A trio of physicists with the Autonomous University of Barcelona has built what they claim is the first artificial magnetic wormhole. In their paper published in the journal Scientific Reports, Jordi Prat-Camps, Carles Navau and Alvaro Sanchez describe how they built the device and why they believe it might prove useful in building a more user-friendly MRI machine.

    People have grown familiar with the term wormhole as it applies to physics and science-fiction. It has been described as a portal in space-time, where an object, or perhaps a person, could be transported from one region of space to another, nearly instantaneously. And while the theory has stood the test of time, no one has ever been able to prove that they actually exist. In this new effort, the researchers built a much simpler version, one that applies only to a magnetic field. Their device essentially allows for a magnetic field to be conveyed from one point to another, while remaining magnetically invisible.

    The device is a three layered sphere—at its center they placed a magnetized metal tube. The tube was then surrounded by a sphere made of strips of a superconducting material (yttrium barium copper oxide)—it served to deflect incoming fields. Another sphere was then placed over the whole works to make the deflection of the inner sphere undetectable. To make the device work as intended it was put into a liquid nitrogen bath to bring the temperature inside the sphere down to the point where the yttrium barium copper oxide behaved as a superconductor. The end result was a device that made it appear that a magnetic field suddenly disappeared, then reappeared at another place.

    The team tested their device by placing it in an external magnetic field that that they created and then placed magnetic probes at either end of the sphere. The first probe indicated the presence of a monopole-like field. The second probe was moved back and forth across the length of the sphere and indicated no magnetic field was present—temporarily removing either shell revealed that there was indeed a field inside the sphere.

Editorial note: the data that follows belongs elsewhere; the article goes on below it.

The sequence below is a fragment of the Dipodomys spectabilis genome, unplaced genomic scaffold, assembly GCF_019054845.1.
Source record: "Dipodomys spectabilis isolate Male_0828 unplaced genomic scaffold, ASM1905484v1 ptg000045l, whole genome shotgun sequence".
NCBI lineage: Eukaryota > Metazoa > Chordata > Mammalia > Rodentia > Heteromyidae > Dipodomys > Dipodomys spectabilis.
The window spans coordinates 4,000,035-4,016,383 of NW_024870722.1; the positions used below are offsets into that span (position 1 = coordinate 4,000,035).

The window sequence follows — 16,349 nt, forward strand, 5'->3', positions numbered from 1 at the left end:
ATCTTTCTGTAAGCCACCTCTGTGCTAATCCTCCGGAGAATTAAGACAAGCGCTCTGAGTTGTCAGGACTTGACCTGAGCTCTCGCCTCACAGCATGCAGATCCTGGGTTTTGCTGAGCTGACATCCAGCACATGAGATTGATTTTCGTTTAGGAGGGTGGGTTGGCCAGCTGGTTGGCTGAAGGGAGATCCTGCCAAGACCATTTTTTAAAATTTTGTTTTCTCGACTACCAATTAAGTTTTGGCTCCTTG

Beyond its research value, the team believes that their device could serve as the basis for a new type of MRI machine, one that could relieve patients from having to sit inside of a big loud shell while their insides are examined.

    See the full article here.

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    About Phys.org in 100 Words

    Phys.org™ (formerly Physorg.com) is a leading web-based science, research and technology news service which covers a full range of topics. These include physics, earth science, medicine, nanotechnology, electronics, space, biology, chemistry, computer sciences, engineering, mathematics and other sciences and technologies. Launched in 2004, Phys.org’s readership has grown steadily to include 1.75 million scientists, researchers, and engineers every month. Phys.org publishes approximately 100 quality articles every day, offering some of the most comprehensive coverage of sci-tech developments world-wide. Quancast 2009 includes Phys.org in its list of the Global Top 2,000 Websites. Phys.org community members enjoy access to many personalized features such as social networking, a personal home page set-up, RSS/XML feeds, article comments and ranking, the ability to save favorite articles, a daily newsletter, and other options.

     
  • richardmitnick 6:38 am on June 20, 2015 Permalink | Reply
    Tags: , , , Wormholes   

    From Space.com: “What is a Wormhole?” 

    space-dot-com logo

    SPACE.com

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    A model of ‘folded’ space-time illustrates how a wormhole bridge might form with at least two mouths that are connected to a single throat or tube. Credit: edobric | Shutterstock

    A wormhole is a theoretical passage through space-time that could create shortcuts for long journeys across the universe. Wormholes are predicted by the theory of general relativity. But be wary: wormholes bring with them the dangers of sudden collapse, high radiation and dangerous contact with exotic matter.